Plans to rebuild the rather disheveled White Hart Lane station were submitted nearly two years ago, and works to build the new station are underway.

The rebuilding in part because, frankly it needed it, but mainly because a gigantic spaceship has landed just down the road in the form of the rebuilt football stadium, and the already overcrowded station is going to get worse.

The tiny ticket hall is to be swept away and the outdoor staircase closed as an emergency escape, as two large “sheds” are installed on other side of the platforms.

At the moment, the large shed on the southbound platform is looking rather, well, shed-like.

Two new wide staircases and the lift tower can be seen in place waiting for the hordes to arrive.

The other side of the station, the northbound, looks a lot more finished. The terracotta plant pots reflects the local history. The area used to be known for its clay pits and was a major site for the manufacturing of pots for pot plants — hence the plant pots on the walls.

It might be accused of being a cheap design by those unfamiliar with the history though.

An underpass through the existing viaduct will allow access to both sides of the railway when finally finished.

Shifting the ticket halls also releases more space along the sides of the station to handle the crowds and get them off the narrow road next to the old ticket hall entrance.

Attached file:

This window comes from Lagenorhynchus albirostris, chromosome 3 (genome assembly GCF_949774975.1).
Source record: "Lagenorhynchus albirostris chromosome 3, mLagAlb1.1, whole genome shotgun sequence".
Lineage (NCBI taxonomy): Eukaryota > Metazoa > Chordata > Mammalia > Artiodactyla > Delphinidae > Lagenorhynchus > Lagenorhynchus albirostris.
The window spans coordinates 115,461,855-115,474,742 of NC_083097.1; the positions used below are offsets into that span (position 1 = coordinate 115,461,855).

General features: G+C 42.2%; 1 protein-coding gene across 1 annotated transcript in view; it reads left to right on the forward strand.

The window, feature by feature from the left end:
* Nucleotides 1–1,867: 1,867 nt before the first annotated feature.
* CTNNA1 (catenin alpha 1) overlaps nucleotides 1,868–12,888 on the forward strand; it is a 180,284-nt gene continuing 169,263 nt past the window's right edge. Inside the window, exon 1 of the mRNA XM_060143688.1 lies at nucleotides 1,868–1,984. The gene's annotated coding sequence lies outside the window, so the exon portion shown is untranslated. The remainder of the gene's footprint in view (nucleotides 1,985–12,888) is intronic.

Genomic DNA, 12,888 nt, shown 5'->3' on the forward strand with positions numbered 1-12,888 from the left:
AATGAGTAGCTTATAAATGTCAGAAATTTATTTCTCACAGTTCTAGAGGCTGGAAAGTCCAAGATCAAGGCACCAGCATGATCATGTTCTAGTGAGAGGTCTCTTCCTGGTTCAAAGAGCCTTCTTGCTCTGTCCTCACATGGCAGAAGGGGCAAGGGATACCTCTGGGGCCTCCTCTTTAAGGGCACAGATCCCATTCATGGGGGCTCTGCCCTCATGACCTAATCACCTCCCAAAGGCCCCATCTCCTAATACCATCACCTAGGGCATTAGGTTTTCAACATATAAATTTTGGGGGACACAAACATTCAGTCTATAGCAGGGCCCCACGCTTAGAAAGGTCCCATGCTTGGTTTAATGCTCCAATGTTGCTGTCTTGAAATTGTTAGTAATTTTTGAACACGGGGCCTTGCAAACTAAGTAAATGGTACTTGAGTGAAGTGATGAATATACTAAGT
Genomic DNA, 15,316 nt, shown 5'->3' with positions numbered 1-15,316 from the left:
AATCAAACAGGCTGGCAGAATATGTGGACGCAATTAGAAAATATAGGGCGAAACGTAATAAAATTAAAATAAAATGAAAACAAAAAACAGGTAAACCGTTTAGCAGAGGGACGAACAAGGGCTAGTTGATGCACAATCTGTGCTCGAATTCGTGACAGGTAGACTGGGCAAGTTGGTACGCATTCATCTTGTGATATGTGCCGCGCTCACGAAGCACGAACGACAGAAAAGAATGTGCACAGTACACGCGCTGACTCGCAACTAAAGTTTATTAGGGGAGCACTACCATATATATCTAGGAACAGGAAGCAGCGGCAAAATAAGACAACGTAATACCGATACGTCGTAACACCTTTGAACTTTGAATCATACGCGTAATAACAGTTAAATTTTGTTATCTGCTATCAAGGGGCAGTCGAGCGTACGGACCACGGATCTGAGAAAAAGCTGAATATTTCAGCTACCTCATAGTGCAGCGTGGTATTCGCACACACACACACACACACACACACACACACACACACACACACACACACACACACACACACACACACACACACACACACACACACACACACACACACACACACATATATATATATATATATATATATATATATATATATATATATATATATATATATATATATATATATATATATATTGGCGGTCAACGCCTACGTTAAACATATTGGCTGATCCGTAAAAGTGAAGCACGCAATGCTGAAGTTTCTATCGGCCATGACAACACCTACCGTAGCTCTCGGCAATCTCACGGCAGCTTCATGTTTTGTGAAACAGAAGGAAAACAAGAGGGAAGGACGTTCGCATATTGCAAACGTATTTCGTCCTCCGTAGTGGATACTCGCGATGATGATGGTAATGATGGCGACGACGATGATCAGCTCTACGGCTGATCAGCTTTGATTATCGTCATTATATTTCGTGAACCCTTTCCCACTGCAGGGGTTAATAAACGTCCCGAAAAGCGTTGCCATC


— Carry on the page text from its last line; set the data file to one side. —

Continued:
One thing that hasn’t been decided is the name of the station. Will it remain White Hart Lane, or will reports that it could be renamed after Tottenham Hotspur and their nearby stadium.

All that aside, would this gigantic and totally out of proportion building have got past the planners if it had been, say offices or homes? Seems that sports venues have a planning bypass option in place.

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One comment on “The rebuilding of White Hart Lane station
  1. Harry says:

    The “gigantic and totally out of proportion building” you refer to at the end of your article is actually an extremely beautiful piece of architecture that fits very well into its surroundings. It contrasts beautifully with the houses in your photo and it enhances the area – improving it a thousand-fold.

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